Second, it's notable that when the owner hires people at later hours of the day he says that he will pay them "whatever is right." Is it *right* to pay the same for less work? Not in terms of capitalistic wage equity. So in what sense *would* it be "right?" In the sense of UBI, in which it is socially and morally *right* to ensure that everyone has *enough* to live on (again, "daily bread.")
You could also note that this reading does not in fact *contradict* a capitalist ethic & system completely. Yes, it established a "floor" below which no one should have to fall. But it also allows for an Owner who is no doubt better off, financially, than the workers in his vineyard. This is the same sentiment as we find in 2 Cor. 8:15 where we read that "“The one who had much did not have too much, and the one who had little did not have too little.”"
Thought I'd share a little theological musing with you this morning.
In a clergy group I belong to, a member asked; "God creates us and we are made in the image of God, what are some good responses to someone who questions this because they were born with severe handicaps/illness, etc.?"
Here's the reply I offered.
To me, being created in the "image of God" means that humans have, in the essence of what they are, a similarity to God in the essence of what God is. I understand the essence of God as being "persons-in-relationship" (with all the good Trinitarian stuff that evokes), and so I see the essence of being human is in our design to also be persons-in-relationship. From that perspective, the condition of one's physical body isn't that much related to how one bears the image of God.
As regards congenital handicaps etc., I see that as simply an aspect of the brokenness of creation which leads to some of us being born with bodies that are far from what God intended in the original design for humans. In my own case for example, I was born with propensities that have shown up over the years as both depression and diabetes. That's a reflection of the uniqueness of my personal brokenness.
Today I just want to lift up a really important post from my friend Ry Edwards. He tells the most amazing story of how "routine" contacts in everyday life with service people can be so important. I absolutely believe this is part of what it looks like to see the prayer "Your Kingdom come!" answered in people's lives.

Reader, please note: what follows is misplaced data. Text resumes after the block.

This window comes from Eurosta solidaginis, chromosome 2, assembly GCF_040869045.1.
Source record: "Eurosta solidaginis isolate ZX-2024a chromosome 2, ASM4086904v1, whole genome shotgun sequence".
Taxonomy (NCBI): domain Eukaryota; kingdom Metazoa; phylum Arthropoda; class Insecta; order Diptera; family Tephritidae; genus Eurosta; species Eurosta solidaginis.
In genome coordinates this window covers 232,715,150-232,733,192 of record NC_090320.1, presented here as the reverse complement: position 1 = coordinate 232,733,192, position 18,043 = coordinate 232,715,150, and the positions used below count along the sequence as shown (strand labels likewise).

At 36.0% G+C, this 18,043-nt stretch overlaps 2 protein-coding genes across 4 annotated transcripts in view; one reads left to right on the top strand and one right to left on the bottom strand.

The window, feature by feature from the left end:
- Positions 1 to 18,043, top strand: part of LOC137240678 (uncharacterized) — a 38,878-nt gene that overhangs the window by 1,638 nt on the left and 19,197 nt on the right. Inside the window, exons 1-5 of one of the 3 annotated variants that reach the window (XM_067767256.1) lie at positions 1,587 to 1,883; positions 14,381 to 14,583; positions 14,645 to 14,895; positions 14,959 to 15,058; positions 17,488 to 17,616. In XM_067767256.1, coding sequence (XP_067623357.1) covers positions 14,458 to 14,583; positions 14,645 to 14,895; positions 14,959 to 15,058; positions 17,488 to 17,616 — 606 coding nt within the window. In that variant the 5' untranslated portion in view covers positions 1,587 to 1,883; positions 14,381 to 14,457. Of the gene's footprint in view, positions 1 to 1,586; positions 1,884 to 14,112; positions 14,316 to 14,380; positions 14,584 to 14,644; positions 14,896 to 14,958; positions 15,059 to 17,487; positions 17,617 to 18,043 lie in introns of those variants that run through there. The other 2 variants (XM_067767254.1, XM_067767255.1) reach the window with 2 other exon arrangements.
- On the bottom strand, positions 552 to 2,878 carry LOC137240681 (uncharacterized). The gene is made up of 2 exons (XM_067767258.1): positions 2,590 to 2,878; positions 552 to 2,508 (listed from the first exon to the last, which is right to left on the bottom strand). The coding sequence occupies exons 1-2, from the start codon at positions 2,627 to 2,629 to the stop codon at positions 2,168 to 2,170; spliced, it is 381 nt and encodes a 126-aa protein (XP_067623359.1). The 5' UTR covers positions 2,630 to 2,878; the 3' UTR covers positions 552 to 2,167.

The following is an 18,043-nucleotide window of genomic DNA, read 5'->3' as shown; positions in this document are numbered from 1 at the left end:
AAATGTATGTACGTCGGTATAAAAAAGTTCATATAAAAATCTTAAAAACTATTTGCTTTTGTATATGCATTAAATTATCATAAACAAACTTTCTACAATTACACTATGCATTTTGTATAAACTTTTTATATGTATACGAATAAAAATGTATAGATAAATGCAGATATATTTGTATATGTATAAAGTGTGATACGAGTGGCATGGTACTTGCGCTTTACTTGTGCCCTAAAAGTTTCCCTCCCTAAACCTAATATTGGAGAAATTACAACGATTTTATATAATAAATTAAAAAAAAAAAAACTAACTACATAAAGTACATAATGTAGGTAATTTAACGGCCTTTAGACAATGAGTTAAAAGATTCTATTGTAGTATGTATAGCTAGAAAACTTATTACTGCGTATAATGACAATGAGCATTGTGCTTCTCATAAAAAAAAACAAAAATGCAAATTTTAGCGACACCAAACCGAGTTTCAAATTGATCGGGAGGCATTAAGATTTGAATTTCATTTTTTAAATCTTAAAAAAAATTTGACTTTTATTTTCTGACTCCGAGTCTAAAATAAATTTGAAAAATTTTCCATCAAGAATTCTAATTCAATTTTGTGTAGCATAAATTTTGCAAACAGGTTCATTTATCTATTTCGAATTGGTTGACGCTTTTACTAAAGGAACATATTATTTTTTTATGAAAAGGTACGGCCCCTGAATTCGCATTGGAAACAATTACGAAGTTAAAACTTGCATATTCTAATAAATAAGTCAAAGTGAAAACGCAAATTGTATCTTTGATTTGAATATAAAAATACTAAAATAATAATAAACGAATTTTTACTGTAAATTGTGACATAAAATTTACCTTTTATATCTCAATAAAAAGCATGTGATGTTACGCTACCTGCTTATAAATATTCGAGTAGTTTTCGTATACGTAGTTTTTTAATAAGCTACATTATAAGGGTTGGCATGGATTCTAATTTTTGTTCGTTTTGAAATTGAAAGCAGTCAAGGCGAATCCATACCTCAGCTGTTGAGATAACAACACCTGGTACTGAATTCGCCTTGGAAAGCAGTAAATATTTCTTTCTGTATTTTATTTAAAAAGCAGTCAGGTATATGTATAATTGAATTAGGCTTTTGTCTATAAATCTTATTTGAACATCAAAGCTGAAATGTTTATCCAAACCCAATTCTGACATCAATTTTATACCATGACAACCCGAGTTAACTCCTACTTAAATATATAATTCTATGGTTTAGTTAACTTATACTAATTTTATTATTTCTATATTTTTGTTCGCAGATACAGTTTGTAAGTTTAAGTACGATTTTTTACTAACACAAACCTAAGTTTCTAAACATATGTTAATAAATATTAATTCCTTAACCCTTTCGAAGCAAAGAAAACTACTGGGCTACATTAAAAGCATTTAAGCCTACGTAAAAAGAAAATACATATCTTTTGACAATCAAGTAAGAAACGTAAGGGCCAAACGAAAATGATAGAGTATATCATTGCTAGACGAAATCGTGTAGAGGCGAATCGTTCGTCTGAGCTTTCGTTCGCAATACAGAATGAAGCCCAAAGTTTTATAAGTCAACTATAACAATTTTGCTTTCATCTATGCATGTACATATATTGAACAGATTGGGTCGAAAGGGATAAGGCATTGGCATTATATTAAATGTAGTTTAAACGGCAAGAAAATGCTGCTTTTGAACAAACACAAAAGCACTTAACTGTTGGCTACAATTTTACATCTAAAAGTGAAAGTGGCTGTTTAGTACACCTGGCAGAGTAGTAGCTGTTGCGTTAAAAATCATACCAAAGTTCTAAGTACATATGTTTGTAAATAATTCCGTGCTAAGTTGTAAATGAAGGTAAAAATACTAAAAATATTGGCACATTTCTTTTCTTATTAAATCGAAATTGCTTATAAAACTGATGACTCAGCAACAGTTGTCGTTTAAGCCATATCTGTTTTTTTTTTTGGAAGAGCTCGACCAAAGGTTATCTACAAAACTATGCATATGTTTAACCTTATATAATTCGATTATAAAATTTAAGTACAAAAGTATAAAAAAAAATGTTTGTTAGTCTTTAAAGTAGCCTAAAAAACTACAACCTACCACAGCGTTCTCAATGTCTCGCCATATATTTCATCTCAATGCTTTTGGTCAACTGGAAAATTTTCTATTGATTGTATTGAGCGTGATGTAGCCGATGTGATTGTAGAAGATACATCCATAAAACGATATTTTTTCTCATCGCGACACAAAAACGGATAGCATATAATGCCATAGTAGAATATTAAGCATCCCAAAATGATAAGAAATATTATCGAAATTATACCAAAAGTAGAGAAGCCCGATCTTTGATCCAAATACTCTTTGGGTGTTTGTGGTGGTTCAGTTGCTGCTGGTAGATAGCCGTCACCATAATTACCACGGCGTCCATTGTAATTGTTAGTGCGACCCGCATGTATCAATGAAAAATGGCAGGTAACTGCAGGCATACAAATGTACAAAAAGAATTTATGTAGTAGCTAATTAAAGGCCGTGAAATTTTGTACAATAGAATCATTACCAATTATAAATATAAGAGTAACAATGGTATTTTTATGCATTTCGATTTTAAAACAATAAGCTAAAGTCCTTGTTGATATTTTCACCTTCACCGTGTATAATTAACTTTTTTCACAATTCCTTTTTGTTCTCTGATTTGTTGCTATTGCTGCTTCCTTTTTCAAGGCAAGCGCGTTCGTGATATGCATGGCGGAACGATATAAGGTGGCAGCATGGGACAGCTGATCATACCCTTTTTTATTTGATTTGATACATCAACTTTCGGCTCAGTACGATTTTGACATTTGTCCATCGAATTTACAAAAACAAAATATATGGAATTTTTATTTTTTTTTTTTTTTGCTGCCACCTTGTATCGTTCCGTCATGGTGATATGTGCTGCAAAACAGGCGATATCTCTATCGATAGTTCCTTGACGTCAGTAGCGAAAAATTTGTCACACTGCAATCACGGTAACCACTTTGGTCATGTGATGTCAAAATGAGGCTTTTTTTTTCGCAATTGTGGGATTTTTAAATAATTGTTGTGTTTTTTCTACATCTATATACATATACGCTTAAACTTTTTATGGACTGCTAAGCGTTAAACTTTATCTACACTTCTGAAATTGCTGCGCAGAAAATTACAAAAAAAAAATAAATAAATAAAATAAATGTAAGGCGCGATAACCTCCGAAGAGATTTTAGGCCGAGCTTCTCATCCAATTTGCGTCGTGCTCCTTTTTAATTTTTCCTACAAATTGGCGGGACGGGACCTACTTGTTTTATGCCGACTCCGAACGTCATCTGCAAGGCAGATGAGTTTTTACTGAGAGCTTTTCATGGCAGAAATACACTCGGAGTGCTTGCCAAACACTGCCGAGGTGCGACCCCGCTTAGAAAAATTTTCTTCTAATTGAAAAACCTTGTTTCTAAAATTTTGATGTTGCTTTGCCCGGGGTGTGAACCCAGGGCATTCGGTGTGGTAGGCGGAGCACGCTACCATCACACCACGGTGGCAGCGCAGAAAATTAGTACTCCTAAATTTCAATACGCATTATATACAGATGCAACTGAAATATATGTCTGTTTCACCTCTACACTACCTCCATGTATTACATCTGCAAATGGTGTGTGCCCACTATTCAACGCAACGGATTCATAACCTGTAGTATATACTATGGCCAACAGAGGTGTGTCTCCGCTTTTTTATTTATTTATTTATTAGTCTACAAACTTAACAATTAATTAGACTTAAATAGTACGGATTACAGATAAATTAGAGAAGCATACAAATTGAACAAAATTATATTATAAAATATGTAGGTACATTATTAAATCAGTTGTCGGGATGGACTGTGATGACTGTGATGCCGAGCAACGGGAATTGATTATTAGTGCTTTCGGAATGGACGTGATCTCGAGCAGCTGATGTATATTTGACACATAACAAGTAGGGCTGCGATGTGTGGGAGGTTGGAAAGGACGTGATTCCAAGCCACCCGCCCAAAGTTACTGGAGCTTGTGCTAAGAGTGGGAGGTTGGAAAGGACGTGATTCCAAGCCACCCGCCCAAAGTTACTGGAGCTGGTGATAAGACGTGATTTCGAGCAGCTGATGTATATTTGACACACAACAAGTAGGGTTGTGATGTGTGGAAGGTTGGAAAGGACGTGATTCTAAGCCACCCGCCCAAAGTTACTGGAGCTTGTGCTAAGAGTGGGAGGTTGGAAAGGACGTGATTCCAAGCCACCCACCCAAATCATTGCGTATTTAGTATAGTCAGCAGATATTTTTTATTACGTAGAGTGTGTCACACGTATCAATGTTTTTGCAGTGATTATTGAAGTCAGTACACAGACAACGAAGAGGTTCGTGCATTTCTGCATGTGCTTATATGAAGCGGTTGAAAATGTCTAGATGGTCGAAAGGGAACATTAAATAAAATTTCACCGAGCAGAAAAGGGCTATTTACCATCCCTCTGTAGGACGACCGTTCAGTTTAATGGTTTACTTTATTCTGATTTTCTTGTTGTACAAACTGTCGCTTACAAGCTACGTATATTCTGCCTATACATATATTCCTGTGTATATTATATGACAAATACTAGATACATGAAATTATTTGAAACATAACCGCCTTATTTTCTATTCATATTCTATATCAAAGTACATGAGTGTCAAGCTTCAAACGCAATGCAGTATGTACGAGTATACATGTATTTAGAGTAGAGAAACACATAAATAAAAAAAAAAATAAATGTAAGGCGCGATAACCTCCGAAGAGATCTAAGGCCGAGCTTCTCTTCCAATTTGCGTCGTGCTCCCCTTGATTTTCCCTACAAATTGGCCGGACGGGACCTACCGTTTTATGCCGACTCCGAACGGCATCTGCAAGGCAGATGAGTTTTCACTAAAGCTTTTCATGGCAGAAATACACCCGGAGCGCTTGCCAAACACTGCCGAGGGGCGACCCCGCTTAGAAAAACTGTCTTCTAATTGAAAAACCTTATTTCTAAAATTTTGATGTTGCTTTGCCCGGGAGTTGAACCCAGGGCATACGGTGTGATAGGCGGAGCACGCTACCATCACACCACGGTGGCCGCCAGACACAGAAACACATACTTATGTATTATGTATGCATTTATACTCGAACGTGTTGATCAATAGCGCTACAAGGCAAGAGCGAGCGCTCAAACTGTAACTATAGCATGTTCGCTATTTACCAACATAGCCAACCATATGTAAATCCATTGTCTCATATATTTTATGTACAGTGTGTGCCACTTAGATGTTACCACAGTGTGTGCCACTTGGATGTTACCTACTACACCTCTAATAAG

And for my part, I just want to add that when I think of the kind of faith community I long to see and hope to foster, it's one where people get together every week to eat, laugh, pray, play, and tell each other stories like this from their own lives so that we all grow to live like this more and more.
Friends - I've been mulling recently about what I consider to be the "unfinished business" of the Reformation as we are in the midst of the 500th anniversary of all that getting going. To me, the unfinished business is the empowerment of the "laity," which is the churchy word for "everyone who's not a clergyperson."
Luther himself proposed a bold move for that, but never launched it, and I've written about that on this blog before. That may be the most important post on this blog, come to think of it.
I encourage you to take a look, and consider supporting this work! I for one believe it is past time for us to be asking better questions and launching bolder experiments in how we follow Jesus and bless the world. I salute Richard for being a part of that work.
My friend Ry Edwards just posted an interview he did with me! It's 20 minutes and touches on why I believe in God, my favorite metaphor for understanding what it means to be human, and a Developers Conference I'm presenting at coming up in August. I've written about The Pipe metaphor on this blog before but I think this video gives a better introduction. Take a look and let me know what you think!
People sometimes think that God *causes* bad things to happen in order to bring other good things out of it. Most of us, I think, have a problem with that as an "ends justify the means" kind of thing. But among Christians I think it gets currency from various directions.
Some people read Romans 8:28 in that way, as if it said "we know that God is the cause of everything and no matter how awful it seems it's actually good because of the good that comes out of it."
Our tendency to recite the Lord's Prayer as "Thy will be done, (hard stop) on Earth as it is in heaven" as opposed to "Thy will be done on Earth, as it is in heaven" plays into a kind of resignation in the face of tragedy rather than an appeal for God's *good* will to actually be realized on Earth.
Plus, there's that sense that if God is "omnipotent" then it would seem that everything that does happen is ultimately because God wants it that way.